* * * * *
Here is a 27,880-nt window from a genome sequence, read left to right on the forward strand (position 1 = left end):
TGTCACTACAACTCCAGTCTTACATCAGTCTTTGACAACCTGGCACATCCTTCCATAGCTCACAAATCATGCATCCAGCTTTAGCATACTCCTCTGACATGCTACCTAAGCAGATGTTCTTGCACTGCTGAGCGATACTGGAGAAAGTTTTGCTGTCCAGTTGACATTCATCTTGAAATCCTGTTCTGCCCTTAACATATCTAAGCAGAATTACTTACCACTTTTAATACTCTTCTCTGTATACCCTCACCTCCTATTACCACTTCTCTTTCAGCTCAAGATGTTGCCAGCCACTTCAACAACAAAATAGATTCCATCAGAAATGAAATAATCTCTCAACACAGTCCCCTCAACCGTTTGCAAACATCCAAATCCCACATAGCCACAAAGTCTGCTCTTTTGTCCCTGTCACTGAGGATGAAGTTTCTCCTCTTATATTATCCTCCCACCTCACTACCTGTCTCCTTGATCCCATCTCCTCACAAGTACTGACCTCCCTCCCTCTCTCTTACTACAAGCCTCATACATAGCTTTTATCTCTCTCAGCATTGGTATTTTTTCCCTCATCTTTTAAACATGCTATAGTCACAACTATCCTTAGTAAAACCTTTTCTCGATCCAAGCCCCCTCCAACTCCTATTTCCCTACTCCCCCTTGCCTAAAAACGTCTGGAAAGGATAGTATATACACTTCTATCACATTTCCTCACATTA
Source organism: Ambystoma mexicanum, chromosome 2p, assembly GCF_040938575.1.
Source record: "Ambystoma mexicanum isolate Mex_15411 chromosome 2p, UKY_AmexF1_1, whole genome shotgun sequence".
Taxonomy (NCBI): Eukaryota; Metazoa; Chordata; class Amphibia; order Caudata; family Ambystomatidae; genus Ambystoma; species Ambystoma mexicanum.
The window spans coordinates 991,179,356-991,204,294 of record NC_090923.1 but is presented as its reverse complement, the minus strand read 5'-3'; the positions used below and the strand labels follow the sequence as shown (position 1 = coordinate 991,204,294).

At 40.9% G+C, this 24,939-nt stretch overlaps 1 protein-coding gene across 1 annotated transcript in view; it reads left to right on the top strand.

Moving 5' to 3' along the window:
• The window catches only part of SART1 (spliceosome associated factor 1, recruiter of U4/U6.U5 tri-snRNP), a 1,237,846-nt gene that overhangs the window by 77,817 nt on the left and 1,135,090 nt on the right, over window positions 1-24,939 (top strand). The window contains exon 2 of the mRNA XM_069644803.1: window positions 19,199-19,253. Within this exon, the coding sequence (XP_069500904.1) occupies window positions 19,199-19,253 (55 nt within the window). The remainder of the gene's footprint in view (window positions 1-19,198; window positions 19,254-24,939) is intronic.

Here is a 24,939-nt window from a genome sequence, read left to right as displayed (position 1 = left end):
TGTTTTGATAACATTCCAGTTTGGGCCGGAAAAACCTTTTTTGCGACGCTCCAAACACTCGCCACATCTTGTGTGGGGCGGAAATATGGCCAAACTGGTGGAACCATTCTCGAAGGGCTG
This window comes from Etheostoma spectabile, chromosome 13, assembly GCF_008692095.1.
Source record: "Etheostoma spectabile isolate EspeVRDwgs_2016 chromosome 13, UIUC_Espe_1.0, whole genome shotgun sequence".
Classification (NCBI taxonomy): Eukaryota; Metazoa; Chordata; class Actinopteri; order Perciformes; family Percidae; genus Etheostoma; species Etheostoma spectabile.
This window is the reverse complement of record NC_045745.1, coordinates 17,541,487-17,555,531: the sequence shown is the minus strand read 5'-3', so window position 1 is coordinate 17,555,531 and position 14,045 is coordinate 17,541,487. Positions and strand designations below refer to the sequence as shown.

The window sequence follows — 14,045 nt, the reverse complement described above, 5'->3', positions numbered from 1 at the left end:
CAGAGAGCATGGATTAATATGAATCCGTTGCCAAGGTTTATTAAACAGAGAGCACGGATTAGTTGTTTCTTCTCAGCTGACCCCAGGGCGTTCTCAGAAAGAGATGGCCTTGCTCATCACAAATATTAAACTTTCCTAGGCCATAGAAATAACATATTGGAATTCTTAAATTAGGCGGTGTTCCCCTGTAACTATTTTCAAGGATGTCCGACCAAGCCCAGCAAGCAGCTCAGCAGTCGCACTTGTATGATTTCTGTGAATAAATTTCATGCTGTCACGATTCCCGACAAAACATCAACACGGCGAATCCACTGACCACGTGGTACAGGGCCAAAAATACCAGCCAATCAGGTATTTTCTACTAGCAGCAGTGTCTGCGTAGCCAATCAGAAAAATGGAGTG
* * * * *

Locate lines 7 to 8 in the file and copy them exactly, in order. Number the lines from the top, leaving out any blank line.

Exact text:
At 40.9% G+C, this 24,939-nt stretch overlaps 1 protein-coding gene across 1 annotated transcript in view; it reads left to right on the top strand.

Moving 5' to 3' along the window: